During the post-fledging period, when young birds like this robin leave the nest they quickly learn to fly, search for food, and flee potential danger.
These nestlings are about to leave their cavity nest to begin their post-fledging period when the adults will feed and protect them while they learn to fly and find food for themselves. Can you identify these nestlings? (You can see the answer in the third photo in the Editor Afield article in this issue.)
Although the nesting season is just starting for many birds, some early-nesting birds have completed successful nesting attempts. You may have already seen some new fledglings, and others are ready to leave their nests. We all enjoy seeing new fledglings such as robins, cardinals, bluebirds, screech owls, and other altricial fledglings after they leave the nest, along with precocial hatchlings like Killdeer, ducklings, quail, and others that leave the nest within a few hours of hatching. Witnessing the successes of the nesting season is a wonderful experience and a fulfilling part of the enjoyment of providing nesting habitat, along with foods and fresh water.
At the same time, it’s important to recognize that these young birds need no human “help.” Please encourage everyone, including children, not to disturb young birds that are appearing in our yards, neighborhoods, local parks, and rural areas. When young birds leave the nest, it is an especially hazardous time for them, known as the “post-fledging period,” when new fledglings that have left the nest continue to be cared for and fed by adults.
The fledglings are just learning what to eat, where to find food, and what constitutes danger – not to mention that they are learning to fly! Young birds are actually the most vulnerable after leaving the nest than at other time in their life.
When you find a young bird, please don’t disturb it. Leave it where it is; one or both of its attentive parents are nearby and will soon be bringing food to the fledgling. This fledgling learning period is paramount to the survival of young birds. So have faith, the little bird does not need your assistance or rescue. If it can’t fly yet, never fear; it will be flying quite well in a few hours, or in a day or two. If you watch, it’s amazing to see how quickly young songbirds learn to fly. In the meantime, it will follow a parent to beg for food and learn how and where to find food in the process.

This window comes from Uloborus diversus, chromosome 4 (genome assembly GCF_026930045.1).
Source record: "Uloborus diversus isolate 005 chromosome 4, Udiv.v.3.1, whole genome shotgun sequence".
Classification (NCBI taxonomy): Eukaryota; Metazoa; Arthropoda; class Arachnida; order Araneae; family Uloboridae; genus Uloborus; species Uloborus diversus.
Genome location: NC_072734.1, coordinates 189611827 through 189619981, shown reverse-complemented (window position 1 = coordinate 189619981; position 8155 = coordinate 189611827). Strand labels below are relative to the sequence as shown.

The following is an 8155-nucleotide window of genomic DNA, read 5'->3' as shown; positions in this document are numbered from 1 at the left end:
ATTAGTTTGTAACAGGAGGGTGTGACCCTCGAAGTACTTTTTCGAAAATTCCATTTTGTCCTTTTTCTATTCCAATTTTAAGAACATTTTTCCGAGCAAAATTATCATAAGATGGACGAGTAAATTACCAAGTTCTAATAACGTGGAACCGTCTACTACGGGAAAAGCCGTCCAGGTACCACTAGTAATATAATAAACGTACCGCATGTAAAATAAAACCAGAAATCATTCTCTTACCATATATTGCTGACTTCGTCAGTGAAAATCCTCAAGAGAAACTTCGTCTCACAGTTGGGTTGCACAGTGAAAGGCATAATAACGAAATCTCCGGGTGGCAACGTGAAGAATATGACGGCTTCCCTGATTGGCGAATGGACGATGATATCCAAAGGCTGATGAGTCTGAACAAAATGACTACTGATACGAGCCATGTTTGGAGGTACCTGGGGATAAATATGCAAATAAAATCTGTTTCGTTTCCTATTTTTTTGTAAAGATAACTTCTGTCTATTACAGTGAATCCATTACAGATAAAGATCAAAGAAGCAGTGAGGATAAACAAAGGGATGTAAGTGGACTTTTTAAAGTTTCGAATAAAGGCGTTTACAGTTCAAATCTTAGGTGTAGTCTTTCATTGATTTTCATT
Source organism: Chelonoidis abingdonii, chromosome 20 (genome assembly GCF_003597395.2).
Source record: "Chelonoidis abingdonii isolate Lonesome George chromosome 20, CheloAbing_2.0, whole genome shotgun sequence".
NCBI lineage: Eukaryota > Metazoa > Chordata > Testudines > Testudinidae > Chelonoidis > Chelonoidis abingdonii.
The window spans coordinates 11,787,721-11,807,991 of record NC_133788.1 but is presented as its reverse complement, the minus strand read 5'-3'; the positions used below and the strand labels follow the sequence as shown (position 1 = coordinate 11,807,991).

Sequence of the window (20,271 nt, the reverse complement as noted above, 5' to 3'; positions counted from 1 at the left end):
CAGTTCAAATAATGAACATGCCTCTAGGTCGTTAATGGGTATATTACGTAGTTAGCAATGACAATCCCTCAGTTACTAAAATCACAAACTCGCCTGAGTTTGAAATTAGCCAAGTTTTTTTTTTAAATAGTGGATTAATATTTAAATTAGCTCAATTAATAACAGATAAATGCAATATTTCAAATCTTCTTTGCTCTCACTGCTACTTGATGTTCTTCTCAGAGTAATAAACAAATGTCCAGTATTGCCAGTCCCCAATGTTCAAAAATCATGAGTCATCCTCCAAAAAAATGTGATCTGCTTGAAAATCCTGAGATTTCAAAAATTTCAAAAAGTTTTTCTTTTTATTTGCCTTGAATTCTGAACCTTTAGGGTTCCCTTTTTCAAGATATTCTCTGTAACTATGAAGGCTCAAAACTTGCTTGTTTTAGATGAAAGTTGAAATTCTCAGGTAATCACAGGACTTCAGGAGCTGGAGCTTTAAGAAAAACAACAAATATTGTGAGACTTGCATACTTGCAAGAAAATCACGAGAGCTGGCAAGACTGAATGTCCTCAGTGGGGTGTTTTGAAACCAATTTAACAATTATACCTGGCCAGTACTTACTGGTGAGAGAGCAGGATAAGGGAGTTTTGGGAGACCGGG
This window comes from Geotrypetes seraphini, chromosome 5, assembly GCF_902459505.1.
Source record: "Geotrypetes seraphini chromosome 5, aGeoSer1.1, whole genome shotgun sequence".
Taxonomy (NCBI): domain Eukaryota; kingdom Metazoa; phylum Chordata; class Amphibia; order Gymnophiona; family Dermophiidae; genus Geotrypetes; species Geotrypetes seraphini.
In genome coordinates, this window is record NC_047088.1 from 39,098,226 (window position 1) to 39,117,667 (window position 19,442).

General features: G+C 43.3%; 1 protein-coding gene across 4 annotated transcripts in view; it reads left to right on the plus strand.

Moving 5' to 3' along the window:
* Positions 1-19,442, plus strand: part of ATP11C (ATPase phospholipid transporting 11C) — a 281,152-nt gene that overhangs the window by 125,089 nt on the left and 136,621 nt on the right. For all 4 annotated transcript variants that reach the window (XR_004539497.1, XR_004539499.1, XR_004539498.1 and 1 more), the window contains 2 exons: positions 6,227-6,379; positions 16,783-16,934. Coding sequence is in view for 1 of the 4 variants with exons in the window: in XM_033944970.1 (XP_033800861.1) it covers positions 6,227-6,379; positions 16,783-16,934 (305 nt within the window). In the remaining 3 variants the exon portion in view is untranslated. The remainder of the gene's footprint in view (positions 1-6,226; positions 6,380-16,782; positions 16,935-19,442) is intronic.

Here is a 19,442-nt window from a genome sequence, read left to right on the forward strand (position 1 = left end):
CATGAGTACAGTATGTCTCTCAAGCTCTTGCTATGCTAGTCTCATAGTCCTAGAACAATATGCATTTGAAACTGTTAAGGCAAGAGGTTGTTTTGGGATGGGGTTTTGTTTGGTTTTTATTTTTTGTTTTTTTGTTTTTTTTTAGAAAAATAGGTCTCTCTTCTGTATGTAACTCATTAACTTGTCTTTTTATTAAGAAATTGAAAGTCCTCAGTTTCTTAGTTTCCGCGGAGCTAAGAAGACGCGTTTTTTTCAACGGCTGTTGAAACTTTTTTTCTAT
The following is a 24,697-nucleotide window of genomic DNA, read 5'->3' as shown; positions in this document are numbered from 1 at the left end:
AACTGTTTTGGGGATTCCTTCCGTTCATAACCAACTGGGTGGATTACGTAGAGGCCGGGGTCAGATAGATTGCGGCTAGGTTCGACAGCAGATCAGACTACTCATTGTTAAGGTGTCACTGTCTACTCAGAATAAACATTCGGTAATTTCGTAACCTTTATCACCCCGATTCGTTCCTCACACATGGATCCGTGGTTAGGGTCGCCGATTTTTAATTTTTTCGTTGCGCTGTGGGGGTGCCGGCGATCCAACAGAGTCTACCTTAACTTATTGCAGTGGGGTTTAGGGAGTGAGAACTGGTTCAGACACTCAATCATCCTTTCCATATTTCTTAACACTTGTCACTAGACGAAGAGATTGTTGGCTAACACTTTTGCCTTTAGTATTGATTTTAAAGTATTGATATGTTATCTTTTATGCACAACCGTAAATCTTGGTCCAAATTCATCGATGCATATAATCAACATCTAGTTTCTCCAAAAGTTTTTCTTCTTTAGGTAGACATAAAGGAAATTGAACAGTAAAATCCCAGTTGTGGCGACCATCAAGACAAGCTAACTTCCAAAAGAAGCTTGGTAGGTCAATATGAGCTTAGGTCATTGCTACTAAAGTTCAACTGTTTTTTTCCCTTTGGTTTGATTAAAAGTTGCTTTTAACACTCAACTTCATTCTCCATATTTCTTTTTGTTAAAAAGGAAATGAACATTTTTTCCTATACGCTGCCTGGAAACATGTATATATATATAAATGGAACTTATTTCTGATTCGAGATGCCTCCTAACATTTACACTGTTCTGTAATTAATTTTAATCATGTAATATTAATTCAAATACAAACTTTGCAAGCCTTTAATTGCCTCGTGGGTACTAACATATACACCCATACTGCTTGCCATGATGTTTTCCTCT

In fact, some young birds leave the nest a few weeks before they can fly – young owls for instance. Nestling owls usually leave the nest days or weeks before they can fly, perching near the nest and walking on adjacent branches. These birds are referred to as “branchers,” and this behavior may continue for weeks before they make their first simple attempts at flying. Even if young birds get blown out of their nest, the adults continue to protect and feed them through the pre-fledging period.
A nest is not a safety net – it’s easy for predators to wreck a nest and nesting attempt at the egg or nestling stage. That happens, and that’s the way nature works, and it’s how population dynamics works. Not every nesting attempt is successful, and not every nestling or hatchling survives. In fact, if all nesting attempts were successful and all nestlings survived, we’d be overrun by birds each summer. Overall, nature takes it course, and we should remain observers and not make judgements without having all the information about the status of fledglings and hatchlings we see.
The worst thing that can happen is for a person to intervene in a fledgling’s development - it can be the equivalent of a predator eliminating a bird from the population. The post-fledging period is a critical time during the nesting period, as young birds leave the nest, learn about finding food on their own, and learn to fly – all while one or both adults protect them and provide supplemental feeding. There may be some learning involved in the process too, although many birds possess an innate (in-born) behaviors that allow them to progress through this period with a minimum of oversight from an adult or pair.
The post-fledging period may last a few days or weeks among smaller birds including some songbirds; but it may last for months in some larger birds such as owls, hawks, eagles, ducks, geese, cranes, and others. Have faith and let nature take its course;, let birds do what they do. Enjoy observing young birds during the post-fledging period, which is an especially interesting time in our birding year, as a variety of nesting birds continue to protect, feed, and teach their fledglings all around you.
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